I also know a few people who salvage stuff. My co-worker just picked up a brand new tower (literally it was only a few months old) the person who put it on the street didn't have the graphics drivers installed and figured it was broken so they threw it out.

I'd say just don't pass up anything that may come your way, even if it is "broken" at least test it first, or see if you can grab anything out of it...

[EDIT]

On a side note one place you may want to check are colleges... they usually have to upgrade every few years to keep up with modern business/graphics needs, make friends with one of the IT teachers and find out when they're going to toss their supplies. They'll usually sell them to you pretty cheap. (This is probably one of the better ways as most reputable colleges will swap out hardware every 2 years to keep up with modern technology, granted it's not a fast way by far, but it may work)

Also "dumpster diving" at retail technology stores... boxes can get damaged in shipping, and may be broken, sometimes when a company stops producing a product, the store can't "damage it out" (Return it to the company as damaged goods for a replacement) and they just throw it out... it may be mostly functional, and they can't sell it, so throwing it away is the only option.

Also there are a few places online (I think freecycle is one of them) where people post stuff they're tossing... these aren't specifically computer components... they range from furiture, to tech, to vehicles... but you may be able to pick up a good box that just needs a few parts.

Store Remodels... here's another way to grab up some parts... not always in the best condition, but beggars can't be choosers... when stores get remodeled, usually a company co-incides it with replacement of computers/servers/etc, it makes it easier to run lines/swap out large components when the store is temporarily closed, or the extra interruption won't really be noticed. Granted a good bit are leased, but you may get extremely lucky and find a perfectly good server (no I haven't myself... I was drooling when the store I work at got remodeled hoping they didn't lease the servers... but they did... )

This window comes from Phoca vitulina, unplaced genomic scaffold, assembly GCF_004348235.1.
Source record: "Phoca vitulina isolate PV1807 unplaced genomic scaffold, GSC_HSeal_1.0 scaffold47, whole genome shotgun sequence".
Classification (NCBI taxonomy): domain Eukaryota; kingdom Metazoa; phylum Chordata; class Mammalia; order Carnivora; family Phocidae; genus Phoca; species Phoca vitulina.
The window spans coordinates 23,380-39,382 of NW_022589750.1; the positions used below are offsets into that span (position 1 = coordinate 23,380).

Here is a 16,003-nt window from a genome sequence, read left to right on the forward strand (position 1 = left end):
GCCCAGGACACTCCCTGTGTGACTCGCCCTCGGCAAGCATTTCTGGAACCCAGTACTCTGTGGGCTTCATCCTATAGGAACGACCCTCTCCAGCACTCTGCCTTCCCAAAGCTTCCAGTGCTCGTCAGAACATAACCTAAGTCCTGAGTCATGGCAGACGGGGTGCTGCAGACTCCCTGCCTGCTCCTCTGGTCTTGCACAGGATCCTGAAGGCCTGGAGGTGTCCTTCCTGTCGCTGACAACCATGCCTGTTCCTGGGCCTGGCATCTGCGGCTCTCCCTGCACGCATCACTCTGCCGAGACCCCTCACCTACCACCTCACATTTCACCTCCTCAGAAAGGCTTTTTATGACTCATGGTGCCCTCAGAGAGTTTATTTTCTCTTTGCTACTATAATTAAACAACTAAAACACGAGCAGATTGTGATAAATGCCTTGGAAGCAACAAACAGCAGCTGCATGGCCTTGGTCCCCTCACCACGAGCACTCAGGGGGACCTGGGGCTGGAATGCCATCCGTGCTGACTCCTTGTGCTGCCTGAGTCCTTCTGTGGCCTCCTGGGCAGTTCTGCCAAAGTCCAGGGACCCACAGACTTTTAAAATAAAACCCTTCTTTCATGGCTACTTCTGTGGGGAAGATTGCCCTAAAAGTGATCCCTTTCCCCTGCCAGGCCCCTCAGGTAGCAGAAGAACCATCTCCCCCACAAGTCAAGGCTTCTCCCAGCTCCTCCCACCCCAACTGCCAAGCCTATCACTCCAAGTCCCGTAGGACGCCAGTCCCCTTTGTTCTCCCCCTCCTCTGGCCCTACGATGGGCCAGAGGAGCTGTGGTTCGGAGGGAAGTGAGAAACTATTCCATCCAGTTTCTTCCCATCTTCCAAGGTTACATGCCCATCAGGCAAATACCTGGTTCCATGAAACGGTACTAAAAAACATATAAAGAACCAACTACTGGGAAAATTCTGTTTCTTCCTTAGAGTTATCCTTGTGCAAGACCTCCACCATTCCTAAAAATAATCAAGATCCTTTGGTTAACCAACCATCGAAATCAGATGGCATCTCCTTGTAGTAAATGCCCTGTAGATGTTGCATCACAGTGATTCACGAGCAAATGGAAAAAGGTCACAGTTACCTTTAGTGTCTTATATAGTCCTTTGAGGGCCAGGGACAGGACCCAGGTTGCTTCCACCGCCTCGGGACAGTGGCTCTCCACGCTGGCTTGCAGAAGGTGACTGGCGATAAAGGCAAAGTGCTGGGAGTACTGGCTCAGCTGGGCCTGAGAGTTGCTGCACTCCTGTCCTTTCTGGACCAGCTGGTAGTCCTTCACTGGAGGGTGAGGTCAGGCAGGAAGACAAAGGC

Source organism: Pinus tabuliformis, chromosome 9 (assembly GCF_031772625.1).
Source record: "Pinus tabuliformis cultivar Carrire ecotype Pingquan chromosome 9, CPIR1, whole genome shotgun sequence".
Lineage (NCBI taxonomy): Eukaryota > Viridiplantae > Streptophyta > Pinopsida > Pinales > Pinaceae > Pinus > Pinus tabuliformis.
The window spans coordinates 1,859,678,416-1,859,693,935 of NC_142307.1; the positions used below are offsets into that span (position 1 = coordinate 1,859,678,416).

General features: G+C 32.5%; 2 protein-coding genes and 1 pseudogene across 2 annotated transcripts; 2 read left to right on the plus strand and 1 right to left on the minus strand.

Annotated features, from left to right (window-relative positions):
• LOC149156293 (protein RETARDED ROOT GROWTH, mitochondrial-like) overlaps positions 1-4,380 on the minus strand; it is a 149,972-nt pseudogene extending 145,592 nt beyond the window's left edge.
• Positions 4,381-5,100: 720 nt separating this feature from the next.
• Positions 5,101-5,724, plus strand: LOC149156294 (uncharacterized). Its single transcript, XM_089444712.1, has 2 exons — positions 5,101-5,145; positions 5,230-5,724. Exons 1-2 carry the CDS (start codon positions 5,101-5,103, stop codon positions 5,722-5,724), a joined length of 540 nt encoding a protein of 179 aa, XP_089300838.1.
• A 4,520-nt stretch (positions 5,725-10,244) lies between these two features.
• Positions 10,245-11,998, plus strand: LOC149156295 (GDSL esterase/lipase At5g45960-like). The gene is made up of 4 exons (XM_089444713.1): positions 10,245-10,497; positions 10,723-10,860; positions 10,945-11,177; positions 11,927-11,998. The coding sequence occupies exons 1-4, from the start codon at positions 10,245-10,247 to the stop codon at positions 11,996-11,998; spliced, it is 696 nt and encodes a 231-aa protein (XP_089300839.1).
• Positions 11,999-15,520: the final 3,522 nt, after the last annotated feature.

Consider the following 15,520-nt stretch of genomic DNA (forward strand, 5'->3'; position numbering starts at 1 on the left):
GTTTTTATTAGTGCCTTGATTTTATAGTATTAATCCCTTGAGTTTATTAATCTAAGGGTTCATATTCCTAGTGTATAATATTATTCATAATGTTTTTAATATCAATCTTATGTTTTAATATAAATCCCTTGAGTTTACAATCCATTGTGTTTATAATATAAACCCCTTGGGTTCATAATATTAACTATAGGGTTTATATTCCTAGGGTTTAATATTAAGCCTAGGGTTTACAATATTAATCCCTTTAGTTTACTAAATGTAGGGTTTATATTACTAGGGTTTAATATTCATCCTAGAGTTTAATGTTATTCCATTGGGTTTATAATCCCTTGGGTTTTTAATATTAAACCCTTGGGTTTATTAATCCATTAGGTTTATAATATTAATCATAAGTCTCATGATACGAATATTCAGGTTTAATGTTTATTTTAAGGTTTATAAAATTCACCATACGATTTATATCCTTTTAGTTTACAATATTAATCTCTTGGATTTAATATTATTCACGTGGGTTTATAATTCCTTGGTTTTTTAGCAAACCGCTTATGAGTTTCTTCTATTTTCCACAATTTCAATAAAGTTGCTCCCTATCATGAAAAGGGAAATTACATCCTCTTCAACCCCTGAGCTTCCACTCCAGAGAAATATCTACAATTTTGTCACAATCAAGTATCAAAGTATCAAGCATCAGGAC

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Last edited by Nostrafus; 1st August 2006 at 06:23 AM.
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  #10  
Old 1st August 2006, 01:19 PM
JN4OldSchool Offline
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all the old stuff ends up in my garage! I suppose most of us are packrats that cant stand the thought of throwing anything away. In fact, I too have found some great deals at garage sales and flea markets. Working computers and monitors for under $10! How do you walk away from that even if you dont need it? If Fl they have been seperating things at landfills for years. And there is usually quite a crowd of people hanging out by the electronics bin. Those rare earth magnets in hard drives are cool too! Rule of thumb though, if it is being thrown out chances are it's totally fried. For working used parts your best bet are flea markets. Unfortunatly you usually cant test what you are buying, but the prices reflect that. If you happen to luck out and stumble on a wireless router it will probably be around $5!